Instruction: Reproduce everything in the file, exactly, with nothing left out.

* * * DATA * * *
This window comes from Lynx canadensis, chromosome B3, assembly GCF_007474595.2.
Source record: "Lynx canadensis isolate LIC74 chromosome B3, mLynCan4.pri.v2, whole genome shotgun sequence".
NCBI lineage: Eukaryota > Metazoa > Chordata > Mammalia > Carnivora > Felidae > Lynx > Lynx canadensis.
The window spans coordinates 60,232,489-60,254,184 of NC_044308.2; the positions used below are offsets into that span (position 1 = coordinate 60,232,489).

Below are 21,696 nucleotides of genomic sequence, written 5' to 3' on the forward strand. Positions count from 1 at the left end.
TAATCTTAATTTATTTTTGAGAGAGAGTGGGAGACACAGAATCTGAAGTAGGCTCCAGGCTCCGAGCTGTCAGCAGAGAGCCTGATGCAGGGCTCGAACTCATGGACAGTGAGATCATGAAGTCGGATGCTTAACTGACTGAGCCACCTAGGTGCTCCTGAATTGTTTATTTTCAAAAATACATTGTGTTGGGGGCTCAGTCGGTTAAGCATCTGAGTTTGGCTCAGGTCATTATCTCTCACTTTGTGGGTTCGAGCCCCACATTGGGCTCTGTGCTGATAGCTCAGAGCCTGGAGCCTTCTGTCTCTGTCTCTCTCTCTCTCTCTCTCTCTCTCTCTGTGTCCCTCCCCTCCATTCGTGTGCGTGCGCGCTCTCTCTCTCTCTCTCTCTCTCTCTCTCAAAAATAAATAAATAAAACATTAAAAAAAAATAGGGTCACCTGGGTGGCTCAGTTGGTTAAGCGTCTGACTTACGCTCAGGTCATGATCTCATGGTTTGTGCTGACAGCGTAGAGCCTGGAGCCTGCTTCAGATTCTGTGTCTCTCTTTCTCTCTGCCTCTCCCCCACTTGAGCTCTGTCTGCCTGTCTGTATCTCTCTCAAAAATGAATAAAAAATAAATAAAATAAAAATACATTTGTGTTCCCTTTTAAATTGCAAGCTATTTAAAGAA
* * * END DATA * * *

This window comes from Lynx canadensis, chromosome B3, assembly GCF_007474595.2.
Source record: "Lynx canadensis isolate LIC74 chromosome B3, mLynCan4.pri.v2, whole genome shotgun sequence".
NCBI lineage: Eukaryota > Metazoa > Chordata > Mammalia > Carnivora > Felidae > Lynx > Lynx canadensis.
The window spans coordinates 60,232,489-60,254,184 of NC_044308.2; the positions used below are offsets into that span (position 1 = coordinate 60,232,489).

Below are 21,696 nucleotides of genomic sequence, written 5' to 3' on the forward strand. Positions count from 1 at the left end.
TAATCTTAATTTATTTTTGAGAGAGAGTGGGAGACACAGAATCTGAAGTAGGCTCCAGGCTCCGAGCTGTCAGCAGAGAGCCTGATGCAGGGCTCGAACTCATGGACAGTGAGATCATGAAGTCGGATGCTTAACTGACTGAGCCACCTAGGTGCTCCTGAATTGTTTATTTTCAAAAATACATTGTGTTGGGGGCTCAGTCGGTTAAGCATCTGAGTTTGGCTCAGGTCATTATCTCTCACTTTGTGGGTTCGAGCCCCACATTGGGCTCTGTGCTGATAGCTCAGAGCCTGGAGCCTTCTGTCTCTGTCTCTCTCTCTCTCTCTCTCTCTCTCTCTGTGTCCCTCCCCTCCATTCGTGTGCGTGCGCGCTCTCTCTCTCTCTCTCTCTCTCTCTCTCAAAAATAAATAAATAAAACATTAAAAAAAAATAGGGTCACCTGGGTGGCTCAGTTGGTTAAGCGTCTGACTTACGCTCAGGTCATGATCTCATGGTTTGTGCTGACAGCGTAGAGCCTGGAGCCTGCTTCAGATTCTGTGTCTCTCTTTCTCTCTGCCTCTCCCCCACTTGAGCTCTGTCTGCCTGTCTGTATCTCTCTCAAAAATGAATAAAAAATAAATAAAATAAAAATACATTTGTGTTCCCTTTTAAATTGCAAGCTATTTAAAGAA